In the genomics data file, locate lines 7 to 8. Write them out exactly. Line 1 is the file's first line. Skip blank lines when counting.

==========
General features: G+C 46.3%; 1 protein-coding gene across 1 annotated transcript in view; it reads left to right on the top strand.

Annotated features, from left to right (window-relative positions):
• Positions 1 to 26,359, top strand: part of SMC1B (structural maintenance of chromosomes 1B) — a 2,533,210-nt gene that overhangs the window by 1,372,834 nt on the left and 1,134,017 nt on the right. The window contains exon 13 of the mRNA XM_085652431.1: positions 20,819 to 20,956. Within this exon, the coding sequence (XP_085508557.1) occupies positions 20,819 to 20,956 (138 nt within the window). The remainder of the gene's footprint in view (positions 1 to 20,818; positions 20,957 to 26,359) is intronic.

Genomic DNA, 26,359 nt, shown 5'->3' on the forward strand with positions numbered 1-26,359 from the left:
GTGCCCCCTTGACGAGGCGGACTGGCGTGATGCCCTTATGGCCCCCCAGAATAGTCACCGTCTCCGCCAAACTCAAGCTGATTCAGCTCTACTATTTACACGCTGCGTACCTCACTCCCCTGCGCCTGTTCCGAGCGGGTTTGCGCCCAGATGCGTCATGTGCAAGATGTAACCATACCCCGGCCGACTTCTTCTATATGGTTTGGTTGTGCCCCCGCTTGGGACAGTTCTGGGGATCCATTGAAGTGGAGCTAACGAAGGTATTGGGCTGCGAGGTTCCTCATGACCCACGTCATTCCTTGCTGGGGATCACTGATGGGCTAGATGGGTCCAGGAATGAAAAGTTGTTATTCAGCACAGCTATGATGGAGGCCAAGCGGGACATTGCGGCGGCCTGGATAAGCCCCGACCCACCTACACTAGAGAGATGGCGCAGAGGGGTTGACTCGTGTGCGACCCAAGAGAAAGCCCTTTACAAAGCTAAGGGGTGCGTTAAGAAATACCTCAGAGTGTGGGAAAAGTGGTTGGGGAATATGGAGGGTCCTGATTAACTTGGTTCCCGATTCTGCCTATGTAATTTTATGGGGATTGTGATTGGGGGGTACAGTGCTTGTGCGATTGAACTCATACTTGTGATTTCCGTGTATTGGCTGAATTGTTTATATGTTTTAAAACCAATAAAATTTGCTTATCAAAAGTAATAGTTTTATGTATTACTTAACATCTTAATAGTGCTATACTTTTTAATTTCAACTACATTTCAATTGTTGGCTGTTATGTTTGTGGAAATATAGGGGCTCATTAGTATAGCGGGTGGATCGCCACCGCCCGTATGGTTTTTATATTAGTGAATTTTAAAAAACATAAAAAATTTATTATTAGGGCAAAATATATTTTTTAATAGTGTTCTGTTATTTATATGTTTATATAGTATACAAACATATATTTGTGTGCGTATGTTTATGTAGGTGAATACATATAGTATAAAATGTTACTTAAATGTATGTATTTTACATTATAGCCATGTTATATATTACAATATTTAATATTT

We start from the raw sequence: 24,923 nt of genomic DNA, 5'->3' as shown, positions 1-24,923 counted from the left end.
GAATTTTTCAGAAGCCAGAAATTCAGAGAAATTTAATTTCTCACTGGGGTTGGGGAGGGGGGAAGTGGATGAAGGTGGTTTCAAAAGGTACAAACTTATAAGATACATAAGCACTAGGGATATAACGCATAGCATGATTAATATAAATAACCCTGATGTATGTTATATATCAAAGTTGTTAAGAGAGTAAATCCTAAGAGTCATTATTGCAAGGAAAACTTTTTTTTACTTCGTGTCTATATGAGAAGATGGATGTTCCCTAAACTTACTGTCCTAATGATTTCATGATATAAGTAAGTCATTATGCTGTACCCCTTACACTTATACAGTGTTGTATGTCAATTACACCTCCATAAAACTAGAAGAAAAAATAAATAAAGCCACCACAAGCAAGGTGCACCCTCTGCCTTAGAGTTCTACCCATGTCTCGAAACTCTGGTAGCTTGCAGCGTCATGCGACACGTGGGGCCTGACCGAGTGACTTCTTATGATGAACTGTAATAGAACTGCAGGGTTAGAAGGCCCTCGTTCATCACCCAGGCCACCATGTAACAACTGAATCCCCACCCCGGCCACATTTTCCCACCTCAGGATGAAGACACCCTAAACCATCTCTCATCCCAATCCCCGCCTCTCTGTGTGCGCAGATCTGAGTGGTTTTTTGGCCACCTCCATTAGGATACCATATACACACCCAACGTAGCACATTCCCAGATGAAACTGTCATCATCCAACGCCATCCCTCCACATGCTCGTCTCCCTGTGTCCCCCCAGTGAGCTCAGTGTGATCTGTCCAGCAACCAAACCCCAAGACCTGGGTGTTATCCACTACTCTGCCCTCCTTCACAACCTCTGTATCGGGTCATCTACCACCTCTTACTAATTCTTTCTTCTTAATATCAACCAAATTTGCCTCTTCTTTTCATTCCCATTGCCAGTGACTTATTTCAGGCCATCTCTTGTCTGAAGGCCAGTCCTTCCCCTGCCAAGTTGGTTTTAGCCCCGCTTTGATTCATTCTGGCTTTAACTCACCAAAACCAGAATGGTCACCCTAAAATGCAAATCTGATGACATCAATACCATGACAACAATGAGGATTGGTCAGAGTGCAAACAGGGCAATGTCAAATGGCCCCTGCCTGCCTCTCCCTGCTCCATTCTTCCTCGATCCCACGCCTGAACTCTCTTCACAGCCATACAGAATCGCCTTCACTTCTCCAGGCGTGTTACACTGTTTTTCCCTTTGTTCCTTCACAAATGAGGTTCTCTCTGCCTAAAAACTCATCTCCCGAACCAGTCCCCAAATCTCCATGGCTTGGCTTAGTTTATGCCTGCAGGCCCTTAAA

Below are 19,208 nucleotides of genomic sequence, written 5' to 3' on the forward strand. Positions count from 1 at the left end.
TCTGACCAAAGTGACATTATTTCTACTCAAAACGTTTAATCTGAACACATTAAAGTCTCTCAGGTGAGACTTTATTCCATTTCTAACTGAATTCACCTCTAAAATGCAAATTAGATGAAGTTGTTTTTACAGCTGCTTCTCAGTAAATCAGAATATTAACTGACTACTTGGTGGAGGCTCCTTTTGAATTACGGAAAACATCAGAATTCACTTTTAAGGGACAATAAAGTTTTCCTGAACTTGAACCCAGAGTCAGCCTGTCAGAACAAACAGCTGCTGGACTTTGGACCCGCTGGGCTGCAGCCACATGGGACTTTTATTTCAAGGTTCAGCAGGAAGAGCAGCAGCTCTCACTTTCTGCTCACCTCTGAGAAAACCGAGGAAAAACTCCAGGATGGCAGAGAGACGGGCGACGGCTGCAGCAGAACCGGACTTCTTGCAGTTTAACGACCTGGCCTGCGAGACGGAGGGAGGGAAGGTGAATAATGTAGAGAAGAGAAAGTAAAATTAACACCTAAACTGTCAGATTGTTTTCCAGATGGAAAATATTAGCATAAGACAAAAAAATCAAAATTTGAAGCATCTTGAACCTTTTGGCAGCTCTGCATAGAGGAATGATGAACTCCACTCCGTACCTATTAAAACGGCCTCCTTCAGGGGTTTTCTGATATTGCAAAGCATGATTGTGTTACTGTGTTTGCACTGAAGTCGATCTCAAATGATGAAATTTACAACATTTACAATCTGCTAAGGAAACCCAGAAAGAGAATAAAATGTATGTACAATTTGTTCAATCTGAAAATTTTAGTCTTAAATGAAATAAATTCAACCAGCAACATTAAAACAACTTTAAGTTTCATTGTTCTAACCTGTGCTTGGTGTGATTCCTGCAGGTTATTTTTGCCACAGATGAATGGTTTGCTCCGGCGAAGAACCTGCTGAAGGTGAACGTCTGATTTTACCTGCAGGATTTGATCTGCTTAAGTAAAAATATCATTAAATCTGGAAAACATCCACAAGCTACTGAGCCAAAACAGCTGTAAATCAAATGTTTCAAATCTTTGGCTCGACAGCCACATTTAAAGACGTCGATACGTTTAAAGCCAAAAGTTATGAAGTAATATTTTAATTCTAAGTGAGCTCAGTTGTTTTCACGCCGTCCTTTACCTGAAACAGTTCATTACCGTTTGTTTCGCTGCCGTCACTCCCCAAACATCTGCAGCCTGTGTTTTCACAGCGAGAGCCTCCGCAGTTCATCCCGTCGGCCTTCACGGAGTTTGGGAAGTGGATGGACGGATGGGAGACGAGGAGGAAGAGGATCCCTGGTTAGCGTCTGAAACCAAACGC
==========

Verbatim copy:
GAATTTTTCAGAAGCCAGAAATTCAGAGAAATTTAATTTCTCACTGGGGTTGGGGAGGGGGGAAGTGGATGAAGGTGGTTTCAAAAGGTACAAACTTATAAGATACATAAGCACTAGGGATATAACGCATAGCATGATTAATATAAATAACCCTGATGTATGTTATATATCAAAGTTGTTAAGAGAGTAAATCCTAAGAGTCATTATTGCAAGGAAAACTTTTTTTTACTTCGTGTCTATATGAGAAGATGGATGTTCCCTAAACTTACTGTCCTAATGATTTCATGATATAAGTAAGTCATTATGCTGTACCCCTTACACTTATACAGTGTTGTATGTCAATTACACCTCCATAAAACTAGAAGAAAAAATAAATAAAGCCACCACAAGCAAGGTGCACCCTCTGCCTTAGAGTTCTACCCATGTCTCGAAACTCTGGTAGCTTGCAGCGTCATGCGACACGTGGGGCCTGACCGAGTGACTTCTTATGATGAACTGTAATAGAACTGCAGGGTTAGAAGGCCCTCGTTCATCACCCAGGCCACCATGTAACAACTGAATCCCCACCCCGGCCACATTTTCCCACCTCAGGATGAAGACACCCTAAACCATCTCTCATCCCAATCCCCGCCTCTCTGTGTGCGCAGATCTGAGTGGTTTTTTGGCCACCTCCATTAGGATACCATATACACACCCAACGTAGCACATTCCCAGATGAAACTGTCATCATCCAACGCCATCCCTCCACATGCTCGTCTCCCTGTGTCCCCCCAGTGAGCTCAGTGTGATCTGTCCAGCAACCAAACCCCAAGACCTGGGTGTTATCCACTACTCTGCCCTCCTTCACAACCTCTGTATCGGGTCATCTACCACCTCTTACTAATTCTTTCTTCTTAATATCAACCAAATTTGCCTCTTCTTTTCATTCCCATTGCCAGTGACTTATTTCAGGCCATCTCTTGTCTGAAGGCCAGTCCTTCCCCTGCCAAGTTGGTTTTAGCCCCGCTTTGATTCATTCTGGCTTTAACTCACCAAAACCAGAATGGTCACCCTAAAATGCAAATCTGATGACATCAATACCATGACAACAATGAGGATTGGTCAGAGTGCAAACAGGGCAATGTCAAATGGCCCCTGCCTGCCTCTCCCTGCTCCATTCTTCCTCGATCCCACGCCTGAACTCTCTTCACAGCCATACAGAATCGCCTTCACTTCTCCAGGCGTGTTACACTGTTTTTCCCTTTGTTCCTTCACAAATGAGGTTCTCTCTGCCTAAAAACTCATCTCCCGAACCAGTCCCCAAATCTCCATGGCTTGGCTTAGTTTATGCCTGCAGGCCCTTAAA

Below are 19,208 nucleotides of genomic sequence, written 5' to 3' on the forward strand. Positions count from 1 at the left end.